What costs $1.8 billion dollars and people go there all day to gamble?

What costs $1.8 billion dollars and people  go there all day to gamble?  If you answered the latest Las Vegas casino, you are incorrect.  The correct answer is the investment in data centers last year from equity trading firms.  According to our buddies at the Tabb Group, equity firms spent $1.8 billion last year on data centers; half of that total came from sell-side shops.  But even though they are spending tons of cash on the infrastructure, they are not exactly doling out the cash to  their programmers.  According to a recent Forbes article, many of these HFT programmers are starting to feel underpaid considering how much money their firms have been making.  Forbes says that, “many programmers are immigrants or were hired out of college for $80,000 to $150,000 a year.”  They mentioned one programmer who said that his firm was “generating $100,000 a day from his high-frequency trading software and paying him only $150,000 a year.”  Now, the HFT programmers are standing up and fighting back.  They are taking their computer software and launching their own firms.  And, again according to the Forbes article, they think they are going to “make a ton” of money. It sounds to us like another bubble is about to pop. 

 Yesterday, we had our fifth circuit breaker pop since the pilot program was announced.  This time the stock was CSCO and 7 trades of 100 shares priced between $24 and $26 caused the breaker to go off.  All of these trades occurred on the NYSE Amex.  You’ll recall that we just wrote about the NYSE Amex trading NASDAQ stocks in a recent post.  It didn’t take long for that little experiment to cause problems.  The question that now needs to be asked is why did the NYSE Amex allow a trade to occur through the market by such a large percentage?  CSCO is one of the most active stocks, and let there be no doubt that there were plenty of offers to fill a 700 share buy order at competing venues.  It appears that rather than route to another venue, NYSE Amex routed the buy order to their own best offer first (which was far away from the NBBO).  Wait a minute, stop right there, we are throwing a flag and asking for some instant replay.  In addition to being a clear violation of Rule 611 of Reg NMS, this smells of internalization.  Is the NYSE Amex experimenting with some sort of “flash” order?  Inquiring minds would like to know.  We haven’t seen the data feed spec yet for the NYSE Amex but you can count on us to take a look and report back to you if we see something funny going on there.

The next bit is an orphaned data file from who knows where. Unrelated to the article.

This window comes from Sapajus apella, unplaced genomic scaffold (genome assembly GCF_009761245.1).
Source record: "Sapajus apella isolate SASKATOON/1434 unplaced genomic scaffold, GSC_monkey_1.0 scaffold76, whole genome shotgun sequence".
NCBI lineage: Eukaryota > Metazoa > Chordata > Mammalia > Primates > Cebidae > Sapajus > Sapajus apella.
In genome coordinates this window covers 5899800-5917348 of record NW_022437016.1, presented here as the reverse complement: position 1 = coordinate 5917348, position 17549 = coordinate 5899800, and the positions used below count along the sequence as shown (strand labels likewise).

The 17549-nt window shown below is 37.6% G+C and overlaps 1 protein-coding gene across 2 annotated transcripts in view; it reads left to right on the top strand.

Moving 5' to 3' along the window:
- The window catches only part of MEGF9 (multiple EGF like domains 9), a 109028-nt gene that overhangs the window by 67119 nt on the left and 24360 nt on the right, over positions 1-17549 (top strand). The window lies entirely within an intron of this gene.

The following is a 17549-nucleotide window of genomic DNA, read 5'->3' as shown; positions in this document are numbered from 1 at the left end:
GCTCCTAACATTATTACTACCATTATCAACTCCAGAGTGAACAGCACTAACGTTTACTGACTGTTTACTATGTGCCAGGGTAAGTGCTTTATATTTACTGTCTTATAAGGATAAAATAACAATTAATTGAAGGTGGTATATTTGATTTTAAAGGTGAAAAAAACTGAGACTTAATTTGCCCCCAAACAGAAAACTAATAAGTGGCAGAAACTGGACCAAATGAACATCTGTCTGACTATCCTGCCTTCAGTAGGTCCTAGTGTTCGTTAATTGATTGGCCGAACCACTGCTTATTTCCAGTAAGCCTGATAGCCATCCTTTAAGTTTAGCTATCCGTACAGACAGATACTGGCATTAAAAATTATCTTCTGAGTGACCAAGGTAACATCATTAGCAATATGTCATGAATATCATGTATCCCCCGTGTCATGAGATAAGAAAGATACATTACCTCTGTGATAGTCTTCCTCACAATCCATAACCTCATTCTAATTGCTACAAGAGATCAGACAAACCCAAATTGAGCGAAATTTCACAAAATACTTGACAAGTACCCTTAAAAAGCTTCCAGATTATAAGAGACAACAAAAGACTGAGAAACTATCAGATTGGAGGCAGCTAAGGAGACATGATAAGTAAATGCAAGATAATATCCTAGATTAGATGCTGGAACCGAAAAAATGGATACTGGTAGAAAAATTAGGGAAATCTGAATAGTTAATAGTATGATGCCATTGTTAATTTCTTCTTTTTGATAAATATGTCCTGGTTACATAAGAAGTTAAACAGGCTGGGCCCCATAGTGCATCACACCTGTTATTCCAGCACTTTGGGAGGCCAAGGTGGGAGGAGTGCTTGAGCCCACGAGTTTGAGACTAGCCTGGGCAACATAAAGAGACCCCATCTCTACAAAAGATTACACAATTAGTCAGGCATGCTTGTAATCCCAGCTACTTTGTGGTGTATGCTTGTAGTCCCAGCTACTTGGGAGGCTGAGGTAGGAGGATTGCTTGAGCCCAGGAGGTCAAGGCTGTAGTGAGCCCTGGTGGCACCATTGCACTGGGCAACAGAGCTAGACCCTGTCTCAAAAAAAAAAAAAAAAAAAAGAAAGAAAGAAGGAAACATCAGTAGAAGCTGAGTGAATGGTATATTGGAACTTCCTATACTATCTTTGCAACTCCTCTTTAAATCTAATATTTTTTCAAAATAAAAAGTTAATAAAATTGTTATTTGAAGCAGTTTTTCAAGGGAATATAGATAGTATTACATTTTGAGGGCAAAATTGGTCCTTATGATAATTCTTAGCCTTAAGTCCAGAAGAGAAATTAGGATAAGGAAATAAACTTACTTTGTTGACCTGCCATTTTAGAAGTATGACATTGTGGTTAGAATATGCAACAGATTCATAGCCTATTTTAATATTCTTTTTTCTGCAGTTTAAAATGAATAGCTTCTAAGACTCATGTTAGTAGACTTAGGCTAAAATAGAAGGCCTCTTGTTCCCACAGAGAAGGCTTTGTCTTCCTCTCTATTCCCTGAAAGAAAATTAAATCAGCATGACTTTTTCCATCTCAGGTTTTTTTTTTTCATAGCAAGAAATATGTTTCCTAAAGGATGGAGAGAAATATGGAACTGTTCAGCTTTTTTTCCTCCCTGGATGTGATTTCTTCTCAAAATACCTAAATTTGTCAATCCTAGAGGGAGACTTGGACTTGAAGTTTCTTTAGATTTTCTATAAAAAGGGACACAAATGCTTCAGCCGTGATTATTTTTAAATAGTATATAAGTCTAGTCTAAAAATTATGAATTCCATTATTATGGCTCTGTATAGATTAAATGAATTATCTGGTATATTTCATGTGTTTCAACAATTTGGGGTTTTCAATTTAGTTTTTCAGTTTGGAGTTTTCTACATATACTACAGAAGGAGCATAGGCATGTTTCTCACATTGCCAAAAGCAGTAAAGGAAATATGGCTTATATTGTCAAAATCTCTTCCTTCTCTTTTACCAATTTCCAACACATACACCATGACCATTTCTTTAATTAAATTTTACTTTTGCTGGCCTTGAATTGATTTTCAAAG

To further illustrate our point, a Bloomberg article this morning questions the routing ability at the NYSE Amex.  The article says, “The five-minute halt in Cisco Systems Inc. yesterday highlighted a flaw in how NYSE Amex executes orders it can’t fill on its book at the best price.”  http://www.businessweek.com/news/2010-07-30/cisco-halt-exposes-flaw-as-nyse-amex-handles-nasdaq-trading.html